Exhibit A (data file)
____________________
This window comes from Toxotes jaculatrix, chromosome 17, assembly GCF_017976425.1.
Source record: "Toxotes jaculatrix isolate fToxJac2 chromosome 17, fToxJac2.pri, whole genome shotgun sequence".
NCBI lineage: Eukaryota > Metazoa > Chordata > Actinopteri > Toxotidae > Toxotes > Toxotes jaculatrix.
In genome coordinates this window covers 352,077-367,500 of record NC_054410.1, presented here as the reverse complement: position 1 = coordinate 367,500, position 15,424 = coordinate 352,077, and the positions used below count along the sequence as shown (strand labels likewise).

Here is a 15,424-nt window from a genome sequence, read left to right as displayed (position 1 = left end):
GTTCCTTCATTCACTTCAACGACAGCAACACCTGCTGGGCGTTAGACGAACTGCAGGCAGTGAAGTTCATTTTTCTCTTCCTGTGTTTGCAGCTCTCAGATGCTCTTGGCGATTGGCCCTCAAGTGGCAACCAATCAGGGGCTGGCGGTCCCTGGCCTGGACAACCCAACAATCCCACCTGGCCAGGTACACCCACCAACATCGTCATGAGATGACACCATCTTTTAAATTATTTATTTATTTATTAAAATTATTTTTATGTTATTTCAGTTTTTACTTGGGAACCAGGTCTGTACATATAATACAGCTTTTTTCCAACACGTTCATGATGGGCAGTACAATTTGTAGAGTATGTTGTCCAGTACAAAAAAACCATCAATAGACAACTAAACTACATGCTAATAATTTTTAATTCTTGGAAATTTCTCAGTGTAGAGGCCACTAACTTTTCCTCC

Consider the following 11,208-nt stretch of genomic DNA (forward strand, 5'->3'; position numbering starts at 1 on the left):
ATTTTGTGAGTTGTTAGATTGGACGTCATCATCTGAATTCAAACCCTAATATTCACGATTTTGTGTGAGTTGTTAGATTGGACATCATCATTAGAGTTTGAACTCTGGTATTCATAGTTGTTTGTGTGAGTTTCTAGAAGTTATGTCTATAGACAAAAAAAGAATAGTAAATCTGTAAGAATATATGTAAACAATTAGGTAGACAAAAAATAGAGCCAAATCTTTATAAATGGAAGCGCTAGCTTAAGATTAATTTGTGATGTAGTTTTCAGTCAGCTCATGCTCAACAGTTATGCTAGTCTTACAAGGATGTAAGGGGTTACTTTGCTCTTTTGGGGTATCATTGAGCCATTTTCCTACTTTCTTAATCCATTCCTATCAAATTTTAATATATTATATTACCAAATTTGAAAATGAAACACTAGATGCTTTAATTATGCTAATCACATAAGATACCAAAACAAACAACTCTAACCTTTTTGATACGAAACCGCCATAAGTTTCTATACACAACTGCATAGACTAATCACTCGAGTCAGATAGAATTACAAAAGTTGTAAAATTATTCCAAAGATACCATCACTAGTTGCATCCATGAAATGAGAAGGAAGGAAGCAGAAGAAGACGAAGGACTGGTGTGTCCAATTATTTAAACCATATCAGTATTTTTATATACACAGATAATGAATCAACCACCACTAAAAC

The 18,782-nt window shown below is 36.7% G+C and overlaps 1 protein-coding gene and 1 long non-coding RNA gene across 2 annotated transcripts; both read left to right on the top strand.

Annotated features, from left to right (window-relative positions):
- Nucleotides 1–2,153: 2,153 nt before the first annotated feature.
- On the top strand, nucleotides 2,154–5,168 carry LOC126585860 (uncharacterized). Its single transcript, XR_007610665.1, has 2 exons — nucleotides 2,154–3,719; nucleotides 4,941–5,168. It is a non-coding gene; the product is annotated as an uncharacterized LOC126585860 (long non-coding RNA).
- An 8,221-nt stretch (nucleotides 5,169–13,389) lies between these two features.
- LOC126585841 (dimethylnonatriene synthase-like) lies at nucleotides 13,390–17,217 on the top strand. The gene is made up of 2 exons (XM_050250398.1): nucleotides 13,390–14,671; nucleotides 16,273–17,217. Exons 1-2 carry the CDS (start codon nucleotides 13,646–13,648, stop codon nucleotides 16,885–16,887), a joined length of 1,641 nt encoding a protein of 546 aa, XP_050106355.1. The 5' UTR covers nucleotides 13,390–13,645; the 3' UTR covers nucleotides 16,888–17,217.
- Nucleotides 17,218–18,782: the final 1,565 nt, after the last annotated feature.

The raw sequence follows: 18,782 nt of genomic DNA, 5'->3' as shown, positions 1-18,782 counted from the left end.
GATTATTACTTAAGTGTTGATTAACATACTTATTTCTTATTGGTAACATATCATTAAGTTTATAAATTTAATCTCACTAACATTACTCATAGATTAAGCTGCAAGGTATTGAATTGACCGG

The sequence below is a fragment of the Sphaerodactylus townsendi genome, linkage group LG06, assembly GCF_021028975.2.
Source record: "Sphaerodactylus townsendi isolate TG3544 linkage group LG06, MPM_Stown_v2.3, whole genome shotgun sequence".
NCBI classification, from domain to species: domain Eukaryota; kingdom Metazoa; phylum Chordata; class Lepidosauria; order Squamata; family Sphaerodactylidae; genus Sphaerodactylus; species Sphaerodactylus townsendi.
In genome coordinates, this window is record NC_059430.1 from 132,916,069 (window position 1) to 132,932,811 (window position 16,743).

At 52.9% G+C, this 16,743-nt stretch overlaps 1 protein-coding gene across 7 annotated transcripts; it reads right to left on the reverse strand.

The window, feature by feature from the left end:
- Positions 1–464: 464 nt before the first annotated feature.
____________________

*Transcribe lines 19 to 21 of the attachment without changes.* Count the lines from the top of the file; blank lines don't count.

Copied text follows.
Source record: "Sphaerodactylus townsendi isolate TG3544 linkage group LG06, MPM_Stown_v2.3, whole genome shotgun sequence".
NCBI classification, from domain to species: domain Eukaryota; kingdom Metazoa; phylum Chordata; class Lepidosauria; order Squamata; family Sphaerodactylidae; genus Sphaerodactylus; species Sphaerodactylus townsendi.
In genome coordinates, this window is record NC_059430.1 from 132,916,069 (window position 1) to 132,932,811 (window position 16,743).